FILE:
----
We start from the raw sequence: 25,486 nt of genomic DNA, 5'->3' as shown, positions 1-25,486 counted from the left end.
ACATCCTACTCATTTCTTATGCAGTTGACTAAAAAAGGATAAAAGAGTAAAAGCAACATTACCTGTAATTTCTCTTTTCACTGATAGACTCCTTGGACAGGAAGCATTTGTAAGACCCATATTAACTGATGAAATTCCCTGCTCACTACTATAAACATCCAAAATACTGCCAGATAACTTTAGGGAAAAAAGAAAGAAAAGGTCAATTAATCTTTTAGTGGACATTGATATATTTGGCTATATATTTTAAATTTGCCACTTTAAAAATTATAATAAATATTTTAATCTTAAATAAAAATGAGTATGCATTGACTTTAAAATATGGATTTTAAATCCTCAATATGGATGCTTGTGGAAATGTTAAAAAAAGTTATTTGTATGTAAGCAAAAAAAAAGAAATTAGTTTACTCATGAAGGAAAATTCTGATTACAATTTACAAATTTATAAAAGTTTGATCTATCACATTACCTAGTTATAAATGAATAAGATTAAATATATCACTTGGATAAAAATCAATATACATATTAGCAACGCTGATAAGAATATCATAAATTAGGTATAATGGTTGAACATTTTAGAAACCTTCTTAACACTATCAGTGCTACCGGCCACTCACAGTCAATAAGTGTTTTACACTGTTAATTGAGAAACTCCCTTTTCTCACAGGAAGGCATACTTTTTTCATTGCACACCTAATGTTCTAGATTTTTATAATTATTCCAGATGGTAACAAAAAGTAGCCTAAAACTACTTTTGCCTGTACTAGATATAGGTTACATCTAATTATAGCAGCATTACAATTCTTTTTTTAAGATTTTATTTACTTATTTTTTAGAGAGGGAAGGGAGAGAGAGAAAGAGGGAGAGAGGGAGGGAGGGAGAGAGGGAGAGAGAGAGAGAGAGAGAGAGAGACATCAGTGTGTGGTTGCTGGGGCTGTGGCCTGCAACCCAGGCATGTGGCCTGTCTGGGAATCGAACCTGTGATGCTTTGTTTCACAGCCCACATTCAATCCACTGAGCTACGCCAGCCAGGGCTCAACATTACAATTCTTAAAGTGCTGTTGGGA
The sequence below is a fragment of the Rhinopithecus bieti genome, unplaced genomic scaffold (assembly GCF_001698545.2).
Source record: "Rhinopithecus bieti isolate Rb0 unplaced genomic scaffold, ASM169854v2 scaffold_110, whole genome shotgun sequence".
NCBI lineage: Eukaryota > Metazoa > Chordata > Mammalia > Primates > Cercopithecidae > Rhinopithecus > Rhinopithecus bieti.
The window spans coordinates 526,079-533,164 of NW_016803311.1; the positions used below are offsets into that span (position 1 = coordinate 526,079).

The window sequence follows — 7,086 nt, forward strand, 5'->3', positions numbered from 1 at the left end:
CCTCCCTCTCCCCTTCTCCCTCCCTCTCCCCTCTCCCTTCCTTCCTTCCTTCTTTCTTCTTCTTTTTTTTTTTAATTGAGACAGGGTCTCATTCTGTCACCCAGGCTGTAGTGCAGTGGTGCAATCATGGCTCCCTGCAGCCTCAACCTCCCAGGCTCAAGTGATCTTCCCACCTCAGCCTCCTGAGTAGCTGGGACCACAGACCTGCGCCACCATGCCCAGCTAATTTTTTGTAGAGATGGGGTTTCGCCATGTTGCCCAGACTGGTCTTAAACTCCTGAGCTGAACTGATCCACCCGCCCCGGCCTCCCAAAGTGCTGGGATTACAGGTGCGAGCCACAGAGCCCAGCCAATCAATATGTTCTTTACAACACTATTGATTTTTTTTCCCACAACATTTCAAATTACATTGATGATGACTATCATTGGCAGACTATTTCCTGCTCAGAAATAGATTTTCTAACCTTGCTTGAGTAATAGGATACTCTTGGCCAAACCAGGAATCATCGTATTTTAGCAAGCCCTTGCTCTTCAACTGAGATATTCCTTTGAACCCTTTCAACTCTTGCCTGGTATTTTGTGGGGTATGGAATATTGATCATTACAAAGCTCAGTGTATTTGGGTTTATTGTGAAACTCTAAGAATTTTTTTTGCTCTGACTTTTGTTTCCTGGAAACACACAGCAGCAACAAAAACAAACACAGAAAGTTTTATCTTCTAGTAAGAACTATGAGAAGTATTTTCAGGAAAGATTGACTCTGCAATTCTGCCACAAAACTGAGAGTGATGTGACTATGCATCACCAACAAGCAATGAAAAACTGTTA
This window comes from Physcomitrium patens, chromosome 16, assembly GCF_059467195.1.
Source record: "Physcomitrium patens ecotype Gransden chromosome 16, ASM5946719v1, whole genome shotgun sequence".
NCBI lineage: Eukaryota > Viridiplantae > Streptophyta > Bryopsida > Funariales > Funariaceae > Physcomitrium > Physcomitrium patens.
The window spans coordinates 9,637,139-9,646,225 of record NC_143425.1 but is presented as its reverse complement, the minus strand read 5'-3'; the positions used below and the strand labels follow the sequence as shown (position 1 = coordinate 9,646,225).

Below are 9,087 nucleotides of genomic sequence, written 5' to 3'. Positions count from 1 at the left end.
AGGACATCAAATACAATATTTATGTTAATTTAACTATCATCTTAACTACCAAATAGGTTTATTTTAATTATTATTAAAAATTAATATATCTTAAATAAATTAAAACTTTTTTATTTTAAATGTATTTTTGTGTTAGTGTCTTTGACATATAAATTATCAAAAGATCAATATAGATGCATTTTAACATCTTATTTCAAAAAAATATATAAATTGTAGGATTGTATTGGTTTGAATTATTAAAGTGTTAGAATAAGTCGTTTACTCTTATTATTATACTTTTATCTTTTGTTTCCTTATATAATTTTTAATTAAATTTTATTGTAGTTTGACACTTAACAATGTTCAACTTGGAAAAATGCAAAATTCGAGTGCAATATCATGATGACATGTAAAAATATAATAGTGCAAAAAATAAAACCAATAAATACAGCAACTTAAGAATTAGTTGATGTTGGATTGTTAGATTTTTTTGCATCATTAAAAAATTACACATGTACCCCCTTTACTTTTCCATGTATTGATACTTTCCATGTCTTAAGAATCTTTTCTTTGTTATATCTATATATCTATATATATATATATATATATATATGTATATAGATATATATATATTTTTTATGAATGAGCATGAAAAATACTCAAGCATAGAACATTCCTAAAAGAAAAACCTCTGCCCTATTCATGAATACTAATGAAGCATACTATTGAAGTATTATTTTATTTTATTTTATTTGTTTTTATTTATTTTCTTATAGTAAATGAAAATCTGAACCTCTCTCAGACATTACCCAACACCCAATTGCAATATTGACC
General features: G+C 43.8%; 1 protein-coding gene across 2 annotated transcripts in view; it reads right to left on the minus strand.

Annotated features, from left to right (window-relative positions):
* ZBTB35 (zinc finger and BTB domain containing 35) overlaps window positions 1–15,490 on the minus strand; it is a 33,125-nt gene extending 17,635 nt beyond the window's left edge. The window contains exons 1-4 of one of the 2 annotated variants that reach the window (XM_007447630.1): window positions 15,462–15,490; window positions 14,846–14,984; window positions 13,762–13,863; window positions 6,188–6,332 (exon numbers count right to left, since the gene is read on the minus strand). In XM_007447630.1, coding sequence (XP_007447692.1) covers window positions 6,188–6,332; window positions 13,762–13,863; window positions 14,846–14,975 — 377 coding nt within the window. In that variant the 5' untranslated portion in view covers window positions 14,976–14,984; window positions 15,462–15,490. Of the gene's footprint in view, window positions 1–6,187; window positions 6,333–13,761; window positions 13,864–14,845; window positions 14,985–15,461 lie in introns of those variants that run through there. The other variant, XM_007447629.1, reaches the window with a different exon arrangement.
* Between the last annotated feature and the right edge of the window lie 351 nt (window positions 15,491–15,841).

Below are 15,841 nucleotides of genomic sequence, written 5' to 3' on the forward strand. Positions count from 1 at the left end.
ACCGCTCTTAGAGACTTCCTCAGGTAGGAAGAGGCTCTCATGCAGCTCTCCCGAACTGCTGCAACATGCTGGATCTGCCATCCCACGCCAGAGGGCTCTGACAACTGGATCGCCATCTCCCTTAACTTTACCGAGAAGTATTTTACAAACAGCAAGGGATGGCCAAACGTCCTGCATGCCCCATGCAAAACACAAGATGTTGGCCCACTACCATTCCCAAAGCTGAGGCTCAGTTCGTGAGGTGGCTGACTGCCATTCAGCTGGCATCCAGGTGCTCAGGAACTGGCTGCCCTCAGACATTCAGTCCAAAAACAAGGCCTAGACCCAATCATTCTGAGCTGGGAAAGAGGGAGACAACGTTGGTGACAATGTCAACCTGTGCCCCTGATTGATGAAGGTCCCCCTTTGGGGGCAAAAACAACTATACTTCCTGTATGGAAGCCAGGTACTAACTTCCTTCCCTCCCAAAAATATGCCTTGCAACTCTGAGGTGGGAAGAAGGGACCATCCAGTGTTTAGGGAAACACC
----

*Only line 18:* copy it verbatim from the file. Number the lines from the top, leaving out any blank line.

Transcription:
* Between the last annotated feature and the right edge of the window lie 351 nt (window positions 15,491–15,841).